Introduction to CFD Modeling Guidelines

The field of computational field dynamics (CFD) has seen tremendous advancement in recent decades, riding on the back of the phenomenal advances in computational science and power.

CFD evolved throughout the 20th century. In the pre-1950s, semi-analytical methods were developed to solve the complex problems that were still unsolved using analytical solution methods. During the same time period, numerical methods also advanced and became more mature with respect to numerical stability, speed and accuracy. Post 1950, with the availability of low cost computing power and advancement in computer science, researchers all over the world were able to develop complex CFD models and test them on a variety of applications, enabling the advancement of CFD at an accelerated scale. High-fidelity CFD solvers running on powerful computers today can accurately model complex fluid flows, solving the governing equations over billions of grid points, performing trillions of calculations at speeds unthinkable of a few years ago.

However, access to large amounts of computing power does not necessarily equate to high quality results from a CFD analysis. Modern CFD solvers are specialized and complex computer programs. The accuracy of the results provided by the solvers is subject to the accuracy of the inputs. It is necessary that a complete and correct set of inputs be provided to the solvers so that they can perform their task as correctly as possible. Some of the essential aspects of these inputs to be provided to the solvers are discussed in this section. You will be able to apply the basic yet important CFD analysis guidelines that are discussed to your own applications. Following these guidelines in most cases will ensure that the results obtained from the CFD analyses are reasonably accurate with only a small margin of error. However, it cannot be stressed enough that these guidelines should be treated as such, only guidelines, and not an authoritative set of instructions that will ensure correct analyses every time and for every application. You are both encouraged and solicited to apply sound engineering judgement to individual cases, as well as explore validation of your modeling methodology for each application of interest.

A CFD simulation involves solving of the complex Navier-Stokes equations, often coupled with other equations to determine distribution of flow, temperature and turbulence fields across a discretized simulation domain. The Navier-Stokes equations are highly nonlinear and are impossible to solve analytically with available methods. CFD solvers solve these equations numerically, often with a set of assumptions to simplify the solution and a set of parameters specific to the numerical method employed, to produce a stable solution. The numerical approach employed can vary from solver to solver. Also critical to the solution method is the set of constraints that you provide to the solver. This requires sound understanding of the problem definition and the objective of the simulation. At best, a CFD solver is a tool to simplify the task of solving the complex flow-field equations and must be applied carefully for the results to be a true and reliable representation of the actual physical processes. However, since even the best solver technique is based on a numerical approximation method, every CFD result has a degree of error and uncertainty introduced in it by these approximations.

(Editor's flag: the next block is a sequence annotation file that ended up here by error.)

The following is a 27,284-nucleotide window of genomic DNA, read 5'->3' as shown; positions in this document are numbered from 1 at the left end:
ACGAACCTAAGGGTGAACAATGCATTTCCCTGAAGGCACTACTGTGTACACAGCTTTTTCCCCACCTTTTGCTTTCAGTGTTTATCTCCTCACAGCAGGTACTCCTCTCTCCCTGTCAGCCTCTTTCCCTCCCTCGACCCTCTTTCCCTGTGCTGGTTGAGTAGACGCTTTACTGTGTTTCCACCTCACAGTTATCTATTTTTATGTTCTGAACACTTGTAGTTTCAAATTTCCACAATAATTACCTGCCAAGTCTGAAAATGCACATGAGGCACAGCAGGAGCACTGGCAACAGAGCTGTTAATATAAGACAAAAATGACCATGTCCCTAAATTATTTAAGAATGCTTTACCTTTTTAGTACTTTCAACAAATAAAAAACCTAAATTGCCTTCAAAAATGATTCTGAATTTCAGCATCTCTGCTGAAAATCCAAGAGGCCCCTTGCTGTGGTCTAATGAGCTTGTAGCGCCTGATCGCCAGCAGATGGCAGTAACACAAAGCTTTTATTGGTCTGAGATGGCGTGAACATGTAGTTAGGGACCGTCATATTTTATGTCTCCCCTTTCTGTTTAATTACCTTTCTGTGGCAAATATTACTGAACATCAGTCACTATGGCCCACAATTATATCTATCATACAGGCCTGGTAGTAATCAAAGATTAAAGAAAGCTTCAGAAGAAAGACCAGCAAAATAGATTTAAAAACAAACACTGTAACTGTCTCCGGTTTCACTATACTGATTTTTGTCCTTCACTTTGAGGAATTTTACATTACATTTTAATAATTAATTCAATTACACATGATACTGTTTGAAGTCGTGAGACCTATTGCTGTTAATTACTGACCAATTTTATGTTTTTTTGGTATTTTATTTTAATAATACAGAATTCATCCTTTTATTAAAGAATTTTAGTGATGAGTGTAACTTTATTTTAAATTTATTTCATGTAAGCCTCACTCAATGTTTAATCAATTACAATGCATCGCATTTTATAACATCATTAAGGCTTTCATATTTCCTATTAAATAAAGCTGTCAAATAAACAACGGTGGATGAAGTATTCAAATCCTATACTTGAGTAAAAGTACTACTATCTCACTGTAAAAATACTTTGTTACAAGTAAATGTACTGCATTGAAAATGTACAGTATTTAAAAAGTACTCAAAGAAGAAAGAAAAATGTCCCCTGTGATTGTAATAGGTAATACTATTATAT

Obtaining accurate results from a CFD simulation depends on many factors, such as how well you have modeled the conditions of interest and how well the CFD software has solved the equations necessary to model these conditions. In order to minimize the errors associated with a solution you must understand what these errors are. Some of these common error sources are listed below.
  • Modeling error: This type of error occurs because of the difference between the true physical processes and the equations that are used to model the processes.
  • Numerical or Discretization error: This type of error is induced because the model equations are not solved continuously but on a finite number of grid points in the domain.
  • Iteration or Convergence error: This type of error is induced because the solution is iterated to a finite convergence level, which is not zero.
  • Round-off error: This type of error is induced because the numbers are rounded off when stored in computer memory because of storage limitations.
  • Input errors: These are the errors induced due to uncertainties in inputs, such as the choice of physical model pertinent to the application, boundary condition specification and inaccurate input.
  • Code errors: These are the errors in the CFD solver code.